Making Great Declarations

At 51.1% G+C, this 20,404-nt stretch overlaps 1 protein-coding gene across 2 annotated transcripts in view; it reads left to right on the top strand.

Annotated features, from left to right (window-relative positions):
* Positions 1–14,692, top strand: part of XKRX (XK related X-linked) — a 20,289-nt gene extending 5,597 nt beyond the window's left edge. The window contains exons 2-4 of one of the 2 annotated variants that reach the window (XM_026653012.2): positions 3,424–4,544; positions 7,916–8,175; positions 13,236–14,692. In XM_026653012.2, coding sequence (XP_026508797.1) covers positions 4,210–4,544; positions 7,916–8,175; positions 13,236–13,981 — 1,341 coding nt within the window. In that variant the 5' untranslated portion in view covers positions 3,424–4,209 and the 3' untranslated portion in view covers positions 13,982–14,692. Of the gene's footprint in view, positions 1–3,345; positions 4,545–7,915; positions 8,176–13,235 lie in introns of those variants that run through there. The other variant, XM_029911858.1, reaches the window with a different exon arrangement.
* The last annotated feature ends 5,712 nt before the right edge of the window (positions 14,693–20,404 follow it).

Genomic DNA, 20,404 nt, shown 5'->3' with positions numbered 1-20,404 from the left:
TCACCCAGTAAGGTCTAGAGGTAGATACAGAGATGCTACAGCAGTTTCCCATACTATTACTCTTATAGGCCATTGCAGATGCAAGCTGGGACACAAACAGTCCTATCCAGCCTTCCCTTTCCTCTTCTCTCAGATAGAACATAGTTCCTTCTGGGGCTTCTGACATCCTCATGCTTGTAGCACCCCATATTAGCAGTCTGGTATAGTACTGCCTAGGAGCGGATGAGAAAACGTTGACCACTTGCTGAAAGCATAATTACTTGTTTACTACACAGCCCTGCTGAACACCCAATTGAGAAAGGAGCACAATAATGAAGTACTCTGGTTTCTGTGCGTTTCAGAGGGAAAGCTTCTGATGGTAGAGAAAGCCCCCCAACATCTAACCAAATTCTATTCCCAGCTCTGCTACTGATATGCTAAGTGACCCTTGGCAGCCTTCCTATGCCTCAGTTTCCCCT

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Why are you the only one trying to sustain and nurture this friendship?There are many points we need to consider when experiencing this feeling of ‘always having to be the one to make the first move’ and wishing that your friends would call you for a change.As frustrating as it feels, it can also be downright annoying and even make you feel insecure.Does your friend really like you?Did you do something to upset them?Are they trying to give you the hint that they want to be left alone?Do they even want to be friends with you?Your friend is the kind of person who waits for other people to invite them out first.Not everyone likes to make the first move, and some are more than happy to go with the flow.It’s just their style and they aren’t aware of how annoying it can seem to others.Your friend may be shy and feel insecure about asking you to meet up with them.Their lack of confidence can be totally misinterpreted by you or others and even though they would love to meet up with you, their insecurities prevent them from calling you.It can stem from a lot of problems they have dealt with in the past and has nothing to do with you as a person.For some people, it takes a lot of courage to be the one to do the inviting and they may even be relieved when others approach them first.Your friend may not be as focused as you are on arranging a bowling night or grabbing concert tickets.You are always one step ahead of them as you like to organize everything well in advance while they have other priorities that occupy them.Someone who is used to being alone can also go a lot longer than a person who is a social butterfly, so their failure to contact you doesn’t necessarily mean that they don’t want to hang out with you.They simply enjoy their own company and don’t feel the need to reach out to you.You may have earned a reputation as being the ‘organizer’ and your friend has taken on the passive role of waiting for you to make all of the plans.If this is the case, they won’t realize that you feel frustrated with them for not calling you and will assume that it’s your job to do the organizing because that’s who you are.Your friend may have different responsibilities or priorities in life, which means that they don’t always have the same schedule, free time, or peace of mind to contact you.The demands of their job may leave them feeling drained, or their family situation could put pressure on them that leaves little time for socializing.Not everyone can manage their lives as well as you, but this doesn’t infer that they don’t want you as a friend.If you are work colleagues or see each other frequently in class, they may not feel the need to be in constant contact, even if you prefer that.Not everyone is into texting and many people find chatting over the phone a waste of time.I know people who don’t even have a mobile phone, even in this day and age, and others who don’t like using social media, which has nothing to do with their desire to have friends.They could be unsure of your relationship, believe they don’t have anything interesting to say, or get anxious about where they stand with you.It’s possible you are very busy and have ignored their calls in the past or told them you can’t talk, which may explain why they refrain from calling you now.Your friend may have different interests to you, so isn’t likely to call you to talk about stuff that they think will bore you.They might know that basketball isn’t your thing, so would rather call other buddies who share the same passion as them.Your friend’s circumstances may have changed.Perhaps they were single when you met and now have a new love interest, meaning that they spend most of their time pursuing that relationship.They could have started a new job or college and need to invest their energy in getting used to that, so they don’t get around to contacting you as often as you would like.They could even be trying to deal with problems that you aren’t aware of, so try not to jump to hasty assumptions without understanding exactly what is going on with them.Often, we are projecting a certain type of personality or behavior that gives the wrong impression.For example, calling a friend every day may make you seem pushy or clingy.It could be that you have loads of free time and enjoy chatting on the phone for hours on end, while your friend has responsibilities to meet and can’t afford to do that.Demanding that they call you could be to fulfill some kind of need you have to be at the center of attention and you may not handle feelings of rejection well.If you believe that being a ‘true friend’ means having daily contact by phone, messaging, or getting together, then it’s quite likely that anyone you befriend will fail your ‘friend test’.Good friendships are built on mutual respect, which means allowing the other person their space and listening to their needs.If you think it’s all about you, what kind of vibes are you putting out to others?Once you have thought about how you are coming across and what your expectations are, then you can go about redressing the imbalance that seems to be emerging in your relationship.How can you redress the balance?When you feel that it is only you making the effort in a friendship, there are several actions you can take to put things right.Some of them will test the friendship and reveal how strong it really is.Others are meant to nurture a deeper understanding and hopefully realign your bond with each other.Talk it throughCommunication is the only way to clear the air and move forward.You can’t expect to maintain any kind of relationship if you aren’t prepared to talk about how you feel, so it’s very important that whenever you want to clarify things, you arrange to meet up to talk about it.Make it clear that you want to meet up with your friend to talk to them and suggest a time and place.Approach the meeting with a genuine desire to reach some kind of understanding, and don’t go there in full battle gear ready to attack.By opening a dialogue, you let them know how their behavior affects you and also give them the chance to share anything on their mind.They may feel embarrassed or surprised, but as long as they show a willingness to work things out, your efforts will have been worth it.Make suggestionsIf you are fed up with feeling like it’s always you who has to make the call or text, you can approach the subject with some suggestions.Explain exactly what it is that bothers you and propose how that can be resolved.For instance, your friend never texts you or only replies to your messages in one or two words.Once you point that out, you may find that they simply don’t like that particular means of communication.You can then suggest having chats over the phone instead if they prefer.Perhaps they are always more than willing to come to your place but never invite you to theirs.The point is to make it clear to your friend that you enjoy being in their company and would appreciate knowing that those feelings are reciprocated.There’s no use in pressurizing them to behave in a way just to suit you, but you can make suggestions for keeping in touch.Offer them some options such as taking it in turns to call each other, or alternating who arranges what each weekend.That’s a great way to bring balance to the relationship.If your friend is aware of your needs, hopefully, they will make more of an effort in the future to contact you first.If they aren’t consistent, it may be that they were simply trying to please you and you will need to consider what your next steps are.Making plansIf, for whatever reason, you feel that it’s always you taking the initiative to make plans, simply stop doing that and wait to see what happens.Instead of arranging nights out, put the onus on your friend to suggest something.If they get in touch, great.If they don’t, you need to ask yourself why that is.Could it be that they are genuinely too busy, or have they become used to you doing all of the leg work?A chat with them can easily clear this up and you will know from their reaction if they are keen to meet up with you or aren’t that committed.You don’t need to sulk or start ghosting them.Just be open and explain that you would appreciate it if they could suggest activities too sometimes.Depending on how they respond, you may learn a lot about what is going on with them and even give them the space to take the initiative.If nothing changes after discussing it, you need to ask yourself how much this behavior is affecting you and what you are willing to accept.Understanding the dynamicsYou may have the wrong expectations about your friendship with a particular person.It isn’t that they don’t like you or don’t want to spend time with you but they might overlook you in favor of more established friends.Until you forge a deeper connection, you can’t expect to be included in everything so give your friendship time to grow and see how it goes.It’s possible that your new friend feels you won’t get on with their social circle, for whatever reason.At the end of the day, you don’t have to feel like you are competing for anyone’s attention or taking anyone’s place.Be yourself and don’t undermine your value if you wish to earn respect from the other person.Forming a social circlePlacing all of your money on one horse may turn out to be a lucky move, but can also leave you penniless.Relying on one sole person to satisfy all of your needs is a lot to ask for, especially if that person already has a network of acquaintances.In reality, no single individual can give you everything you need in life and although it’s great to have a few close friends, being too dependent on anyone in particular isn’t such a good idea.They may enjoy going to see a movie with you but prefer to go shopping with someone else.Create a diverse range of friends so that you feel more rounded, instead of waiting for one person to contact you.By widening your network, you have more options and can enjoy being with different friends for different reasons.There is no need to be left sitting at home, wondering why X or Y didn’t call you.Relying on one individual can make or break your weekend, which may leave you feeling bitter and sorry for yourself.By expanding your circle, there will be more opportunities for you to get to know a range of different people and remove your dependence on any one individual.Adjusting to new friendshipsJust because your old college chums used to text you every day, it doesn’t mean that a new group of friends will do the same thing.When you begin any friendship, it’s important to have an open mind.Sure, you want to hang out with someone you can rely on, trust, and have fun with, but they may not behave the way your old pals used to.Once you grasp that it’s not their thing to text frequently, you can focus on enjoying time together rather than letting any insecurities rise to the surface.